Anchorage 58.0 °F
Fairbanks 62.0 °F
Juneau 66.0 °F
How JBER helps those with mental health issues
ANCHORAGE, Ak-- Post Traumatic Stress Disorder, it's a mental health issue that is plagueing the US military and more recently could be the cause of a tragic even in Central Texas.
Officials say members of the military are presented with some very difficult tasks and are kepty away from their families for long periods of time.
That's why doctors on JBER put them through a screening process as soon as they come back from deployment.
"It entails sitting down with a provider. They'll ask some various questions of any problems they might have had or any concerns they might be having," Lieutenant Colonel David Cordry.
The screening allows medical personall to determine if a soldier is suffering from PTSD and what treatment should be reccommended.
"They might experience nightmares, or recurring thoughts of a traumatic event, they frequently will have some anxiety and will most likely be startled easily, sometimes they will have a hard time feeling they might feel a little bit cut off from family members," Lieutenant Colonel Cordry.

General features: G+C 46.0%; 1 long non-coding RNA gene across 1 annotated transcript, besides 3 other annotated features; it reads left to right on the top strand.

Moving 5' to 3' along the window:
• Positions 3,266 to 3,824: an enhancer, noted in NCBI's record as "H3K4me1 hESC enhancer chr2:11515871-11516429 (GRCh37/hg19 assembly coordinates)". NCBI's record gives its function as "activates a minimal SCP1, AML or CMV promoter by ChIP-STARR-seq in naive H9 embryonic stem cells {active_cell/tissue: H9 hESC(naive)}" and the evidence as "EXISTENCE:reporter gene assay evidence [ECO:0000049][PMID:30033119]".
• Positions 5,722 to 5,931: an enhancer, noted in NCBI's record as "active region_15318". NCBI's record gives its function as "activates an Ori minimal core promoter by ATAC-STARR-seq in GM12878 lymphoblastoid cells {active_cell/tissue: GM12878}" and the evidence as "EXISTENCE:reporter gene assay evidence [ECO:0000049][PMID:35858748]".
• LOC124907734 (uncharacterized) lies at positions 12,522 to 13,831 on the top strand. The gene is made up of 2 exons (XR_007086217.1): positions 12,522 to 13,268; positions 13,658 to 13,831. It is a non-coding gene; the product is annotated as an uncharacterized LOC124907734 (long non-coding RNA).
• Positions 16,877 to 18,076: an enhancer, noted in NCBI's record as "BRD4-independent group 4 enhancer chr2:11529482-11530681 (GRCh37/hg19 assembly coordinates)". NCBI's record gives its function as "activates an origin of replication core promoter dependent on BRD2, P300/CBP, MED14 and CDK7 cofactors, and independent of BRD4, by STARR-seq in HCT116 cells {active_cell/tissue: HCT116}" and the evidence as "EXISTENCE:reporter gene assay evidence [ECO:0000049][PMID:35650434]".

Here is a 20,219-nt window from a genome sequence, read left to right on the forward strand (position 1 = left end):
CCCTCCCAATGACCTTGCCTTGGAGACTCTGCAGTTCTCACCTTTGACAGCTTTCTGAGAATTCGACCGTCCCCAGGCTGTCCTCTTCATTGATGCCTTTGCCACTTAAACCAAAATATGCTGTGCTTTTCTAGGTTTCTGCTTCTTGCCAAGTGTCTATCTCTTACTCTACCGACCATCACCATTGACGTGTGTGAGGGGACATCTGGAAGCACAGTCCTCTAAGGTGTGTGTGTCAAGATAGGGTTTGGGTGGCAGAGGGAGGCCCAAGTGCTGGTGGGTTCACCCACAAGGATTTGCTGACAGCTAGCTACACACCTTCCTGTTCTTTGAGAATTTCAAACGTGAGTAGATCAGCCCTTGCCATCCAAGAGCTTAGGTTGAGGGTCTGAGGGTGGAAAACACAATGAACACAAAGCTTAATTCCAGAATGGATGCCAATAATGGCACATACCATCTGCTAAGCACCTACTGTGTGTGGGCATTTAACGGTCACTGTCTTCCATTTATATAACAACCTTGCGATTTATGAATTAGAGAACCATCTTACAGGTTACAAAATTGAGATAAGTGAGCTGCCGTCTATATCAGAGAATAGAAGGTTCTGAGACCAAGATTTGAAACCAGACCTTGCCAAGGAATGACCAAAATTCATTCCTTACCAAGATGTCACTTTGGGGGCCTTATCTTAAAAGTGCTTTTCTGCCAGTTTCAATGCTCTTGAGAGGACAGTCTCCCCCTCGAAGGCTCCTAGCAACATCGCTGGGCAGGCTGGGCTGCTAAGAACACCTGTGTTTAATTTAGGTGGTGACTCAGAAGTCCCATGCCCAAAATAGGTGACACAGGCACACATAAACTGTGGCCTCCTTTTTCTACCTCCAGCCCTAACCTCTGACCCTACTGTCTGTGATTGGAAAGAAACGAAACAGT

Anyone suffering from these symptoms is offered treatment services to teach them how to cope or manage their symptoms.
But sometimes, as Lieutenant Colonel Cordry says violence is a hard thing to predict.
"However, we do always assess for if someone is having thoughts about hurting themselves or hurting other people it's a big part of a safety assessment and then we take time to mitigate that," Lieutenant Colonel Cordry.
Lieutenant Colonel Cordry also says JBER is well equipped to meet the needs of the community, and having these procedures in place are of huge importance.
All of these steps are precautionary measures to try and prevent tragedies like the on at Fort Hood.